Warm Weather Training: Pointing Breeds
September 23, 2010
"When the temperature gets above about 65 degrees," Roger said, "you should start watching for signs of overheating in your dog, even if you're quite comfortable. In training, your dog works harder than you do. He runs while you walk, and he covers a lot more ground than you do. Then, too, being a bird dog, he just doesn't know when to quit. So it's up to you to keep him from overheating. Be especially careful if he's out of shape."
This tip is from Roger Buddin of Big Country Kennel, 3450 East Highway 180, Albany, TX 76430; (325) 762-2359; websites www.bigcountrykennel.com, www.texascoveyhouse.com; e-mail email@example.com. Roger has been training professionally for 26 years, specializing in all pointing breeds. He has competed in Shoot-to-Retrieve trials, but now trains mostly hunting dogs. He breeds English pointers.
Roger stressed that an overheated dog can die very quickly if not cooled down. Thus you should watch for the early symptoms and take immediate action if they appear. Initially, your dog will start panting more and more profusely. If not cooled down, he will next start wobbling around in circles. Then he'll have a seizure and collapse, after which he will die within minutes.
If your dog starts panting noticeably, you should get him into a shady area right away and give him water to drink. You shouldn't put him in a crate until he has stopped panting. If your dog should ever suffer the later stages (staggering and so forth), you should get him into water, a pond or stock tank, immediately. Lacking a pond or stock tank, you should pour water over his head and chest.
"I've found that rubbing a little alcohol in his ears," Roger said, "also helps cool him down."
When traveling to and from the training grounds in warm weather, you should keep your dog in a well-ventilated crate in a well-ventilated place in your vehicle, preferably with drinking water available for him. You shouldn't put more than one dog in a crate. Ideally, you should travel only in the early morning and late evening.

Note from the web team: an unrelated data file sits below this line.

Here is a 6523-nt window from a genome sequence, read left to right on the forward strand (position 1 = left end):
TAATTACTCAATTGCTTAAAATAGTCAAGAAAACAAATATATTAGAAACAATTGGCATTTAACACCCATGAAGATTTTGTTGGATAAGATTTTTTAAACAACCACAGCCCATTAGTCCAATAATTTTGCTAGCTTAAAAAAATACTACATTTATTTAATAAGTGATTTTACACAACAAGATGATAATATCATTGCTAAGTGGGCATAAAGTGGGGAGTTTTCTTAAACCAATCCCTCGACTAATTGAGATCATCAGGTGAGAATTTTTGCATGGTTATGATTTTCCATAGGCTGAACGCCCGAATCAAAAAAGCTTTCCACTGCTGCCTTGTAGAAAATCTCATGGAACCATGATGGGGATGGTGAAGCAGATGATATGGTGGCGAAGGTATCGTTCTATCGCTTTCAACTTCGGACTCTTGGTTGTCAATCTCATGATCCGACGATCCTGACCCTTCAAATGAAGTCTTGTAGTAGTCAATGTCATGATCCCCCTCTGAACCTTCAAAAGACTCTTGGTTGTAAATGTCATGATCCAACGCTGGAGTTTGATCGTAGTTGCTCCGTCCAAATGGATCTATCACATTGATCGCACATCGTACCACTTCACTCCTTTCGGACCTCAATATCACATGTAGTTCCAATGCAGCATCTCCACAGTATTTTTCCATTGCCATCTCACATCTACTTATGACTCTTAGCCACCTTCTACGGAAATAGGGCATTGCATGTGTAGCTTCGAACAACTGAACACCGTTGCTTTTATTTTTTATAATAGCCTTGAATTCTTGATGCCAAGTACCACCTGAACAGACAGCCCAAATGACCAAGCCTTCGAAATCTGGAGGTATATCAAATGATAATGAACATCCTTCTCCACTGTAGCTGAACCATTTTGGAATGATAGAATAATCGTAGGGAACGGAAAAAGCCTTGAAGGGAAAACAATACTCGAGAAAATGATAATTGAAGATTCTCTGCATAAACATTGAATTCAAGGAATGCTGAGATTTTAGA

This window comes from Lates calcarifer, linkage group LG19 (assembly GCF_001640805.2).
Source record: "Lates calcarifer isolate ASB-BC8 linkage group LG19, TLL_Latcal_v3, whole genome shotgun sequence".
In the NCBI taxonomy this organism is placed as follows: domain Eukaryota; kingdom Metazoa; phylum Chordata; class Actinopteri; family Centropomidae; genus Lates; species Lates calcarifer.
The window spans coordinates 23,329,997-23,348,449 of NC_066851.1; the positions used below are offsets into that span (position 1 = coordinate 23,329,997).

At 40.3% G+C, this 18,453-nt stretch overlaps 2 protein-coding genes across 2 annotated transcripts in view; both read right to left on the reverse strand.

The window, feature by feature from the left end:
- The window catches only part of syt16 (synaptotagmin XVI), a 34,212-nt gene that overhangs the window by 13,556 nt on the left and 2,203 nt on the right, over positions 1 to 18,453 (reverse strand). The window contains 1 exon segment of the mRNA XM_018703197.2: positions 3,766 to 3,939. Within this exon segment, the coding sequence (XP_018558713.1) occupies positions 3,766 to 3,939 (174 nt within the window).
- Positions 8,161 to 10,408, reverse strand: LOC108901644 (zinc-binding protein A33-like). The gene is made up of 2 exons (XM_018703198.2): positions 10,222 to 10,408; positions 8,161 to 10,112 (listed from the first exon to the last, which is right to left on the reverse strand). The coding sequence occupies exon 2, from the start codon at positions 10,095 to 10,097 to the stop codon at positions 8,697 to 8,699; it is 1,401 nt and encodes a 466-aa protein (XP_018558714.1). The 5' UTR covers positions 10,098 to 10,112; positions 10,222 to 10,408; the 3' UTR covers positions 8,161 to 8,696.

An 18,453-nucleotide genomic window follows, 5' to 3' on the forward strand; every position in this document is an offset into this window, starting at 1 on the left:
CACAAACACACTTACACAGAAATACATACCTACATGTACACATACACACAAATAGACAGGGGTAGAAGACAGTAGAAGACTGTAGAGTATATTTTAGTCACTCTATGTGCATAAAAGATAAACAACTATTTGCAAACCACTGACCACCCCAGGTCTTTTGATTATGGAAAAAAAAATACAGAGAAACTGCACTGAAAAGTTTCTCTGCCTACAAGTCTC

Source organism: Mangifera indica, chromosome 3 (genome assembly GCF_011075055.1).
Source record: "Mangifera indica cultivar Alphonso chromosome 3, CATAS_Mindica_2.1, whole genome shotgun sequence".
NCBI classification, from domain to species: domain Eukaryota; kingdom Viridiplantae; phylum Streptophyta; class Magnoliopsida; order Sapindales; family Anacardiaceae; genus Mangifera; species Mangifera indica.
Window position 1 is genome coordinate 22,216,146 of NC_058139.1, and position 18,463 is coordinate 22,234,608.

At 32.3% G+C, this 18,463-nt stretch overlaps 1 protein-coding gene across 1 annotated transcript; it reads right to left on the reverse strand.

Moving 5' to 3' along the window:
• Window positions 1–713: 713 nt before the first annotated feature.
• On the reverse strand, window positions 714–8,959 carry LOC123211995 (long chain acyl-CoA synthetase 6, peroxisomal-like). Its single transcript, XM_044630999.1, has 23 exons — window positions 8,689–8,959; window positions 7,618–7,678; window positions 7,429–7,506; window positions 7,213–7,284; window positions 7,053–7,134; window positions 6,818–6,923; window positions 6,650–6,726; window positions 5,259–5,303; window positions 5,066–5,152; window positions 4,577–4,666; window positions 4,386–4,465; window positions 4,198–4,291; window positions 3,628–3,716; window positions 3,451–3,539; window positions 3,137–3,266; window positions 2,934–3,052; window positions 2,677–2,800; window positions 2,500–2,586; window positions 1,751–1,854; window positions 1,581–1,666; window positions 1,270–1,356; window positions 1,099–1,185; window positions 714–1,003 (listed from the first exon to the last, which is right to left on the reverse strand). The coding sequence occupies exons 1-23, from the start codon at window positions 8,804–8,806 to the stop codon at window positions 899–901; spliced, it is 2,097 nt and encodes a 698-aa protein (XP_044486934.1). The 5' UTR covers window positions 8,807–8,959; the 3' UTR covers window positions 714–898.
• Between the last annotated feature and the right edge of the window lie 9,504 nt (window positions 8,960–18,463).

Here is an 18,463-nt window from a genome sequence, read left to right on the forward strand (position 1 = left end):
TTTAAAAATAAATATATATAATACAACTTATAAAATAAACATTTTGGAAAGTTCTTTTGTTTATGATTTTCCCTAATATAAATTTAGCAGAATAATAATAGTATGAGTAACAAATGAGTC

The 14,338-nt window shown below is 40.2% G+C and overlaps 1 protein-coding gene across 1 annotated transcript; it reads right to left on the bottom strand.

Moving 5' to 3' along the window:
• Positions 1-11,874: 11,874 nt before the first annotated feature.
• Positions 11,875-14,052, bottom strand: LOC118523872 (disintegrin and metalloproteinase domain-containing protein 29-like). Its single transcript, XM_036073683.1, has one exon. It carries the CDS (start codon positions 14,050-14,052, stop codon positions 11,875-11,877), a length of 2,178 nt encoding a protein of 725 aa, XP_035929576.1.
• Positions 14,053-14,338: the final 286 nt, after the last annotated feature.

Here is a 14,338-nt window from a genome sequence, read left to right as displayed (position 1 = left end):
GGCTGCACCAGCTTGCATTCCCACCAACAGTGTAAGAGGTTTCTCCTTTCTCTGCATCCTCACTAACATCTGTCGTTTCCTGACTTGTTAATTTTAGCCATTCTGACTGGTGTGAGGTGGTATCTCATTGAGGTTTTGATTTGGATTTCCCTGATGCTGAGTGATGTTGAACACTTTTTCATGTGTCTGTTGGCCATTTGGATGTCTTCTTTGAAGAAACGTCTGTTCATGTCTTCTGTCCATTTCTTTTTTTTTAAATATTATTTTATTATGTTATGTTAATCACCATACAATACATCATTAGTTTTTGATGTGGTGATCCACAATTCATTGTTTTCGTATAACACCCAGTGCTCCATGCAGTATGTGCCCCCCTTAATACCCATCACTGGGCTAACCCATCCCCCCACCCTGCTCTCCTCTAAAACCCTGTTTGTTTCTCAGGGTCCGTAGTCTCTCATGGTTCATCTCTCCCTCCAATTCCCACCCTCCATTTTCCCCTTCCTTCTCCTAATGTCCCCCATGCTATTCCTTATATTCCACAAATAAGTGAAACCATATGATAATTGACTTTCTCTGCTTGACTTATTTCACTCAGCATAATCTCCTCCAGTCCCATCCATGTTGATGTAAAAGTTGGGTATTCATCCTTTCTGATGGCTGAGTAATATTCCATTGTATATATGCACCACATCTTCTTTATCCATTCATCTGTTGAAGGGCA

|Warm Weather Training|
Don't miss tips for your retriever, here., and your spaniel, here..
While on the training grounds but not running your dog, you should keep him staked out in a shady area with drinking water available. When he's staked out and you are helping someone else run his dog, you should check on your dog frequently.
Before running your dog, you should wet down his head and chest. You should always carry a squirt bottle full of water so you can give him occasional drinks while he's running.
"In warm weather," Roger said, "don't run your dog very long. Watch him closely for signs of tiring. Try to pick him up just before he starts to tire. For that, you have to know your dog."
Roger pointed out that, in warm weather, scenting conditions are usually rather poor. Wind and humidity help, but finding birds on hot, dry, windless days can be impossible, so don't expect too much of your dog. Mornings and evenings are the best times to train under such conditions.
As a final thought, Roger added this: "If the weather's too warm for you, it's way too warm for your dog, so don't take any chances on harming him. He loves to run and hunt, and he depends on you to keep him from overheating. It's also your responsibility to keep him in proper condition for the work you expect of him."